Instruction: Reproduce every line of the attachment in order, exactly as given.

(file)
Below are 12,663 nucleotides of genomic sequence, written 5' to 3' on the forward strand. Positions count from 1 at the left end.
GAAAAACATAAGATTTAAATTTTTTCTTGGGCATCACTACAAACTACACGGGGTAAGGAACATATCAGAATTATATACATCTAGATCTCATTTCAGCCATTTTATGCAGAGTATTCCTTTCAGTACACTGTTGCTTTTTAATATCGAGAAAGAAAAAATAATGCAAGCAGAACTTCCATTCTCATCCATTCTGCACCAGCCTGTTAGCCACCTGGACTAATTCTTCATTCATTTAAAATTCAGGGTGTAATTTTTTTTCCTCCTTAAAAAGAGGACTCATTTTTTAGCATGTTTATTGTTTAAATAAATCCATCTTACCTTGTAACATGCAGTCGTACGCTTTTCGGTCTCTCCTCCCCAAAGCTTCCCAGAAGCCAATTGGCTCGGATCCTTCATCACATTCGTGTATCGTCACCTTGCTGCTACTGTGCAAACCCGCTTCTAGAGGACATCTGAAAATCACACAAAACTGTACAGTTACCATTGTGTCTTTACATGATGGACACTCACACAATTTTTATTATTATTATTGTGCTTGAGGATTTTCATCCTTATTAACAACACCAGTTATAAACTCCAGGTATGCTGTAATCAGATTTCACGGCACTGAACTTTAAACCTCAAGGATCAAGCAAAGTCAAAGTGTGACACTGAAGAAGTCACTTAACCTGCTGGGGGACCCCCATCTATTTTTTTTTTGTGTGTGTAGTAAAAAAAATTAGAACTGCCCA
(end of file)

Below are 12,663 nucleotides of genomic sequence, written 5' to 3' on the forward strand. Positions count from 1 at the left end.
GAAAAACATAAGATTTAAATTTTTTCTTGGGCATCACTACAAACTACACGGGGTAAGGAACATATCAGAATTATATACATCTAGATCTCATTTCAGCCATTTTATGCAGAGTATTCCTTTCAGTACACTGTTGCTTTTTAATATCGAGAAAGAAAAAATAATGCAAGCAGAACTTCCATTCTCATCCATTCTGCACCAGCCTGTTAGCCACCTGGACTAATTCTTCATTCATTTAAAATTCAGGGTGTAATTTTTTTTCCTCCTTAAAAAGAGGACTCATTTTTTAGCATGTTTATTGTTTAAATAAATCCATCTTACCTTGTAACATGCAGTCGTACGCTTTTCGGTCTCTCCTCCCCAAAGCTTCCCAGAAGCCAATTGGCTCGGATCCTTCATCACATTCGTGTATCGTCACCTTGCTGCTACTGTGCAAACCCGCTTCTAGAGGACATCTGAAAATCACACAAAACTGTACAGTTACCATTGTGTCTTTACATGATGGACACTCACACAATTTTTATTATTATTATTGTGCTTGAGGATTTTCATCCTTATTAACAACACCAGTTATAAACTCCAGGTATGCTGTAATCAGATTTCACGGCACTGAACTTTAAACCTCAAGGATCAAGCAAAGTCAAAGTGTGACACTGAAGAAGTCACTTAACCTGCTGGGGGACCCCCATCTATTTTTTTTTTGTGTGTGTAGTAAAAAAAATTAGAACTGCCCA